GO: Are the Inuit angry? It is industrialized countries’ pollution that has caused this.

WS: Everyone is talking about global warming up here, there’s no denial about it. But the Inuit are forgiving people. Many of them aren’t worried about it because they can’t change it, and they don’t worry about things they can’t change. They understand that the polluters are industrialized nations, but in general they don’t harbor a lot of anger. They wish we would change, but they’re pretty easy going.

But we still have to take responsibility. Our way of consuming energy is really causing this, and we need to change to avoid the worst of the consequences.

GO: You’ve documented the changes up there before; did anything surprise you about this trip?

WS: Let me first say that no single event “proves” global warming. Global warming is an accumulation of changes happening over time. That said, I did see an effect that really surprised me, and everyone up there was talking about it: There is a large sound called Cumberland Sound. It’s about 50 miles wide and 125 miles long, and we were going to cross it on this expedition. But the ice broke up from the swells from a super storm in the North Atlantic. Everyone was talking about that. So we had to go around it, which was an extra 75 miles. That’s not a major hardship for the team, but it is for the Inuit communities because they depend on the sound for commercial fishing. Now it has shattered the fishing industry. It isn't just abou the environment; it’s the fact that it affects the economy and survival of this entire community.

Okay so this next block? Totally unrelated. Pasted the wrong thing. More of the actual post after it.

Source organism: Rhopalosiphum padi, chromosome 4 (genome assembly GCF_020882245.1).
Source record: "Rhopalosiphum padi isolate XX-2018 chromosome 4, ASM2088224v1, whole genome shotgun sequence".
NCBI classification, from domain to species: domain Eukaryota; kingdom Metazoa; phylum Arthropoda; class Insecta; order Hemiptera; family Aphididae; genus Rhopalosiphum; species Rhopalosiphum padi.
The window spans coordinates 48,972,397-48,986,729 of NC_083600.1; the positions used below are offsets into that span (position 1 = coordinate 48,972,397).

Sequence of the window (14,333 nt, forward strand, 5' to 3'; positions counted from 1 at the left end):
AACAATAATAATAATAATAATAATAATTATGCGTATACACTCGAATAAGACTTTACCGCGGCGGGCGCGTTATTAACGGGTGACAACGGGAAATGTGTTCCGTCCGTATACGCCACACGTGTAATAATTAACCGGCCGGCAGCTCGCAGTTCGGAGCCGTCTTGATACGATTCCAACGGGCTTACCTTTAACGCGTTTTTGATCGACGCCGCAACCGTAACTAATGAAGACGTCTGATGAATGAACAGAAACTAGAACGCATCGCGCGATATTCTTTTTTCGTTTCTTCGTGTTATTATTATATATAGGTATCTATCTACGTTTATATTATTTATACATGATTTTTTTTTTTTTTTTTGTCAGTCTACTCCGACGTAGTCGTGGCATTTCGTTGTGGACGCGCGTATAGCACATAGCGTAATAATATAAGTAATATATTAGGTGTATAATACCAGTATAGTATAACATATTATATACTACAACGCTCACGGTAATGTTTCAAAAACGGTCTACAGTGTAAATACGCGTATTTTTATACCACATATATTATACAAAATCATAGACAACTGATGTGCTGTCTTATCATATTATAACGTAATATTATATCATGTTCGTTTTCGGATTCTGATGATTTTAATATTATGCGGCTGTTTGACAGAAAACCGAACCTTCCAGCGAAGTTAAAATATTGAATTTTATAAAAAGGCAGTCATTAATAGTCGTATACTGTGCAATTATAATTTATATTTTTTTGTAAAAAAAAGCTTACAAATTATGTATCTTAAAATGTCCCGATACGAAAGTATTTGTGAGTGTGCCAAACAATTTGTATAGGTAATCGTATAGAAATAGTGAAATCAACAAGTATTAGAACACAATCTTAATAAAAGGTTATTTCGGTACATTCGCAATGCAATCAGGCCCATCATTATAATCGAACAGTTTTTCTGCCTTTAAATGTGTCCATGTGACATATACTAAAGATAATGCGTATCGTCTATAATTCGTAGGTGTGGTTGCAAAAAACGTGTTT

Another impact really struck me. There’s a place up here they call the “land where ice never melts.” Well, it is melting. The glaciers are shrinking. That was incredibly powerful to see.

GO: Seeing all these impacts from climate change, was this trip depressing or invigorating?

WS: Neither. It was reaffirming: We were ground-truthing the science.

You have to understand that this Inuit culture does not think the way we do. Their world is close to the land. They talk in minute details of the changes in the salt in the sea ice, details that aren’t even in the climate change models. You rely on a lot of satellite info up here, but there aren’t a lot of scientists.